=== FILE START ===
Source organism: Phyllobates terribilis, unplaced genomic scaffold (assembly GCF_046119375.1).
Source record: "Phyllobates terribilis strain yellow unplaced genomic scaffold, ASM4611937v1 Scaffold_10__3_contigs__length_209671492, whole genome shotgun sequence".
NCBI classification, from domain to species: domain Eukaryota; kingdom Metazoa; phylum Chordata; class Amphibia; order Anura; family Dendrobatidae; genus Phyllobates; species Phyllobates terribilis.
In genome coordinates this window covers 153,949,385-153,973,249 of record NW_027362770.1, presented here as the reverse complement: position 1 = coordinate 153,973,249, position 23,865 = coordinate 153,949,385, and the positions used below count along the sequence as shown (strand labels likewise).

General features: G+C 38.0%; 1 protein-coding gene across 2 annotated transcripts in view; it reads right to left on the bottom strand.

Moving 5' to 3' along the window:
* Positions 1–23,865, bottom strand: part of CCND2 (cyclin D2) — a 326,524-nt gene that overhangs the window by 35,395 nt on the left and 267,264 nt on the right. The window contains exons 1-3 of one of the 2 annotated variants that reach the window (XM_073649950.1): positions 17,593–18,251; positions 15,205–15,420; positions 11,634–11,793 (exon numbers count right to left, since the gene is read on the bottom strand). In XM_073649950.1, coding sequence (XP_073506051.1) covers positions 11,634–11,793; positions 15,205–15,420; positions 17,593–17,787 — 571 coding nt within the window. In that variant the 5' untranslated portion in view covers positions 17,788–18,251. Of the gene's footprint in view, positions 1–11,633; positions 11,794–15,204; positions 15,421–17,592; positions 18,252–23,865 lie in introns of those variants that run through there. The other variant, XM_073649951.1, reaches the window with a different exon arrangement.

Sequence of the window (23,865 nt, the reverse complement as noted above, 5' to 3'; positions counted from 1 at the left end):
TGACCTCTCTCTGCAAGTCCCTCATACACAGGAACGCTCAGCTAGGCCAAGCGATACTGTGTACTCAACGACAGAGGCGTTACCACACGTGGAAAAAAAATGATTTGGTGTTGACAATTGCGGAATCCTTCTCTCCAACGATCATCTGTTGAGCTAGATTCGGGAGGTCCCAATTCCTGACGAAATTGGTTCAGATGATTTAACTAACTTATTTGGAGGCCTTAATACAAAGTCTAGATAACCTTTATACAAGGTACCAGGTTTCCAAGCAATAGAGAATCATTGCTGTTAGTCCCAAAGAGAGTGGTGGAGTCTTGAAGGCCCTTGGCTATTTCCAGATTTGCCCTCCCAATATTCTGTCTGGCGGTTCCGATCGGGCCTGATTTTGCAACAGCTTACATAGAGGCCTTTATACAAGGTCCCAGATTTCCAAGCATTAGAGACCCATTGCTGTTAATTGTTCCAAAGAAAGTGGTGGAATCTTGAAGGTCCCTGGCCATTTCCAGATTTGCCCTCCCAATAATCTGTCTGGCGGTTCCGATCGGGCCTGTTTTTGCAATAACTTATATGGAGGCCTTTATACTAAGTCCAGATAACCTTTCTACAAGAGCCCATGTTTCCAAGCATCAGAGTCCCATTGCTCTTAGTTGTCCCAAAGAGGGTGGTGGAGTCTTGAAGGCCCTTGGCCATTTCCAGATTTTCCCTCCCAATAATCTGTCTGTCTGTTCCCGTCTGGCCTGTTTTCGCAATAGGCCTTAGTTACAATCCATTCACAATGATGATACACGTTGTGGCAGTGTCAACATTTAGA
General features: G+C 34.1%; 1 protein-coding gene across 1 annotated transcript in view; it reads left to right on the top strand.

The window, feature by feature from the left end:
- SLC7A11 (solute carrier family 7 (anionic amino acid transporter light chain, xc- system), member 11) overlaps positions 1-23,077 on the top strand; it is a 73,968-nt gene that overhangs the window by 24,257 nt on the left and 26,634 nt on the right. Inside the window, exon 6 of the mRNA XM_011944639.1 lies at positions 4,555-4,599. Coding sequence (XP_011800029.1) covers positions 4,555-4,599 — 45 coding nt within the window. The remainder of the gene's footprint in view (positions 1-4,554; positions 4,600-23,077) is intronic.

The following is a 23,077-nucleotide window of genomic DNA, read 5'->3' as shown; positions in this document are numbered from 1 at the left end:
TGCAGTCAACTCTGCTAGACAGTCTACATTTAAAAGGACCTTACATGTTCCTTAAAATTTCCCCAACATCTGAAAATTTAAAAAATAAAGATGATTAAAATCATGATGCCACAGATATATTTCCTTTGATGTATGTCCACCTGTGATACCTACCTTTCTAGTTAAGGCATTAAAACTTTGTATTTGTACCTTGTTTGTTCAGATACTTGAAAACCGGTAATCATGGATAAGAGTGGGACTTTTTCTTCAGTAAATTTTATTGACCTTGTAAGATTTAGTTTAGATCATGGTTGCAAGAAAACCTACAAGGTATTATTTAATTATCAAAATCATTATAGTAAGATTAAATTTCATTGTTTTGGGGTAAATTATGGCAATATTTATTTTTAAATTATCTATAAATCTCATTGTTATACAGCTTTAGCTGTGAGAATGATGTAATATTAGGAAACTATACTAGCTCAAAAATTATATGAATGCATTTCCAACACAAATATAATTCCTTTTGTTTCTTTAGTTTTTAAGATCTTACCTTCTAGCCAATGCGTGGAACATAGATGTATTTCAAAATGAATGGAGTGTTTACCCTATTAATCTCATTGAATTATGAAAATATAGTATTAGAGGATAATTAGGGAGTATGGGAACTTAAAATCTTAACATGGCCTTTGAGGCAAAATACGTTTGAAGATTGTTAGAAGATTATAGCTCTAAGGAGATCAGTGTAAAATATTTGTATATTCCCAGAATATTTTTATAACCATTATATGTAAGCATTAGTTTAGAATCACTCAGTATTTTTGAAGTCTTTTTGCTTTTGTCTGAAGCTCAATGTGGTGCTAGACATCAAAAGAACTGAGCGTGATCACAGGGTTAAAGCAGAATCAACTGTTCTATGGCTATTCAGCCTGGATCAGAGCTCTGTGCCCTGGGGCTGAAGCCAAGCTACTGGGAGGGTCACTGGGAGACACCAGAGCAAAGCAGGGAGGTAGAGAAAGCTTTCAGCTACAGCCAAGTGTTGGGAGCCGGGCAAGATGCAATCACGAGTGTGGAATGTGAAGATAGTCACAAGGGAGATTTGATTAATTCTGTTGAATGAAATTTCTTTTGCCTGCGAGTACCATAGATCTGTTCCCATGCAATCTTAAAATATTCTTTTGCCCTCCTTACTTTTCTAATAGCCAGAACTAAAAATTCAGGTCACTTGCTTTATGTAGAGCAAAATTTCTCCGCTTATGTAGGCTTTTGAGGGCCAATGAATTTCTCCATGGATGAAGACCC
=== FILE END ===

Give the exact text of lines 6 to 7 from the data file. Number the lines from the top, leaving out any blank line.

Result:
Moving 5' to 3' along the window:
* Positions 1–23,865, bottom strand: part of CCND2 (cyclin D2) — a 326,524-nt gene that overhangs the window by 35,395 nt on the left and 267,264 nt on the right. The window contains exons 1-3 of one of the 2 annotated variants that reach the window (XM_073649950.1): positions 17,593–18,251; positions 15,205–15,420; positions 11,634–11,793 (exon numbers count right to left, since the gene is read on the bottom strand). In XM_073649950.1, coding sequence (XP_073506051.1) covers positions 11,634–11,793; positions 15,205–15,420; positions 17,593–17,787 — 571 coding nt within the window. In that variant the 5' untranslated portion in view covers positions 17,788–18,251. Of the gene's footprint in view, positions 1–11,633; positions 11,794–15,204; positions 15,421–17,592; positions 18,252–23,865 lie in introns of those variants that run through there. The other variant, XM_073649951.1, reaches the window with a different exon arrangement.